Referring to FIG. 4, the wicking member 30 is disposed within the covering 20 proximal to the toe end 22 and includes an open cell foam 32. The foam 32 acts to draw, or wick moisture from the interior of the shoe 8 through the covering 20 and into the foam. Preferably, upon operable insertion of the shoe 8, the wicking member 30 extends from the toe end 22 to underlie a portion of the tongue of the shoe 8.

As shown in FIG. 4, the absorbing member 40 is disposed in the heel end 24 of the preserver 10, such that the absorbing member and wicking member 30 communicate through the covering 20. The wicking member 30 and absorbing member 40 may be separated by a porous interface 38. Referring to FIG. 4, the interface 38 may be formed by a portion of the covering 20 stitched to itself to form separate volumes for the wicking member 30 and the absorbing member 40. The covering 20 may be stitched to itself so that the preserver 10 resembles a foot, as shown in FIGS. 1-6. Alternatively, the porous interface 38 may be a separate component (not shown). The absorbing member 40 withdraws and retains moisture from the wicking member 30 and the interior of the shoe. The absorbing member 40 is an absorbing material 42 such as cedar shavings. In addition, the cedar shavings impart a pleasant odor to the shoe 8.

As shown in FIG. 4, the wicking member 30 is oriented in the toe area 22 and the absorbing member 40 is in the heel area 24. However, the wicking member 30 may substantially surround a portion of, or the entire absorbing member 40.

The interconnecting strap 50 is affixed to each preserver 10 proximal to the toe end 22 by fasteners known in the art, such as snaps, stitches, hook and loop fasteners, or adhesives. Preferably, as shown in FIGS. 2 and 3, a transverse strap 52 extends across the width of the preserver 10. The interconnecting strap 50 is looped around the transverse strap 52 and affixed to itself by snaps, stitching, hook and loop fasteners or adhesives. Alternatively, as shown in FIGS. 1 and 4-8, the interconnecting strap 50 may be affixed directly to the preserver 10. Referring to FIGS. 1-4 and 8, the strap 50 is attached to the preserver 10 sufficiently near the toe end 22 such that upon insertion of the preserver into the shoe 8, the strap and the preserver define an acute angle θ therebetween. The acute angle θ provides that upon a longitudinal force along the strap 50, a sufficient force vector is directed through the preserver 10 towards the heel of the shoe 8 so that the preserver is effectively "locked" into the shoe. The effective point of attachment of the strap 50 to the covering 20 precludes removal of the preserver 10, upon a longitudinal force along the strap sufficient to transport the shoe and preserver.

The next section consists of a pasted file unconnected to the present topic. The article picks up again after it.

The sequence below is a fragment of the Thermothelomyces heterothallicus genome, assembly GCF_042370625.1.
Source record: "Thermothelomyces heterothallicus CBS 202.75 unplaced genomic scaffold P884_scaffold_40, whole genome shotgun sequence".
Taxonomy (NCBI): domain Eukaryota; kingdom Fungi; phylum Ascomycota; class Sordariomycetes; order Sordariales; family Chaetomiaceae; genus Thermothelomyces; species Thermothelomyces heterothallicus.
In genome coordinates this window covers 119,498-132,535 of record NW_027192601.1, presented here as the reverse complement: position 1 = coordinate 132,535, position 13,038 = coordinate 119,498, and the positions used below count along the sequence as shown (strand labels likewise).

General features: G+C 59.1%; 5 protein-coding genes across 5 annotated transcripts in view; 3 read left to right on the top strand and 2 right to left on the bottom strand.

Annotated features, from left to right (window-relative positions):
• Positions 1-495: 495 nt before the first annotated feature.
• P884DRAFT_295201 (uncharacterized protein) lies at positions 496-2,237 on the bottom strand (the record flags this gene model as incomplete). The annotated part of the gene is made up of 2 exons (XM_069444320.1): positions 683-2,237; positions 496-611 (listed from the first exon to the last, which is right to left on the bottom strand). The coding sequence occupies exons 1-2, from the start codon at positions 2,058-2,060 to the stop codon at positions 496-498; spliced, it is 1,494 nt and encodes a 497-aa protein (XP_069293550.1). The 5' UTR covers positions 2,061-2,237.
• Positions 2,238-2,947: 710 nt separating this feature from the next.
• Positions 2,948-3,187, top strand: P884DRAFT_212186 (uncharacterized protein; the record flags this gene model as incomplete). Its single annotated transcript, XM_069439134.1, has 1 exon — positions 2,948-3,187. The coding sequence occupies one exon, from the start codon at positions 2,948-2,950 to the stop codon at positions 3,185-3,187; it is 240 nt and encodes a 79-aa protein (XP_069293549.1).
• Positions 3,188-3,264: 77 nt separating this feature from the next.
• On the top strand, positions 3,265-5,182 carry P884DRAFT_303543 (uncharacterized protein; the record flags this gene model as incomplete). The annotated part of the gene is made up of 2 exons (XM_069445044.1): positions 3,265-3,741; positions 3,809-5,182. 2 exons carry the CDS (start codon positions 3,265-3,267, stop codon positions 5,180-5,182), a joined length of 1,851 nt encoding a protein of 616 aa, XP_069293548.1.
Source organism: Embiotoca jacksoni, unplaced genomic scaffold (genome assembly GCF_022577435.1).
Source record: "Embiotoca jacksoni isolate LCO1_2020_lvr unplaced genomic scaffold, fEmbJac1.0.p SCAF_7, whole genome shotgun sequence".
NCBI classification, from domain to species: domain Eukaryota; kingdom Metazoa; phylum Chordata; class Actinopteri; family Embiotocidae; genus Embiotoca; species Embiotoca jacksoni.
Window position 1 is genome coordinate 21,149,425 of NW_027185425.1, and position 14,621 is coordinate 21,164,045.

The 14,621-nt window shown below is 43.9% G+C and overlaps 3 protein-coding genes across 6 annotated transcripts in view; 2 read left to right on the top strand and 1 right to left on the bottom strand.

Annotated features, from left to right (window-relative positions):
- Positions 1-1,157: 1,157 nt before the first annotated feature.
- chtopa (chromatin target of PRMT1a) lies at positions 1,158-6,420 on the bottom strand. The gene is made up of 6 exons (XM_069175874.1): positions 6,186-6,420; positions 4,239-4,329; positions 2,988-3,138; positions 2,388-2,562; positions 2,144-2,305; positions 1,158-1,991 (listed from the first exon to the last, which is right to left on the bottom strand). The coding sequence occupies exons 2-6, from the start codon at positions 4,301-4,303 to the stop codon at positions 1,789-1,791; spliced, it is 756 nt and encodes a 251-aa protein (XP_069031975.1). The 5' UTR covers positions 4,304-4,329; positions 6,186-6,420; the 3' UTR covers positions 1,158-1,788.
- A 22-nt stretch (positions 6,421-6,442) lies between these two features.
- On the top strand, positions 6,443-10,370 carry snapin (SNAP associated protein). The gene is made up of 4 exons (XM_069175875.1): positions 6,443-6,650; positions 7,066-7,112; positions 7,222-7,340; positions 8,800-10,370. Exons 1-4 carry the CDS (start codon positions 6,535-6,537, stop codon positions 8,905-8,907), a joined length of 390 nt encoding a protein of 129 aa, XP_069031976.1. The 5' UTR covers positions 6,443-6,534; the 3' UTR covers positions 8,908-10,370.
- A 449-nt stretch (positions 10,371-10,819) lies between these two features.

As shown in FIG. 4, one surface of the strap 50 contacts the inside of the shoe 8 along the underside of the tongue, and the other surface of the strap faces the flexible covering 20. The attachment of the strap 50 to the toe portion 22 effectively precludes removal of preserver by applying force at the point of attachment. Upon application of a longitudinal force along the strap 50, the preserver 10 tends to pivot about the heel end 24. However, the toe end 22 wedges within the toe of the shoe and effectively retains the preserver within the shoe 8. To remove the preserver 10, the heel end 24 is first removed from the shoe 8. The removal of the heel end 24 allows for removal of the toe end 22 and strap 50.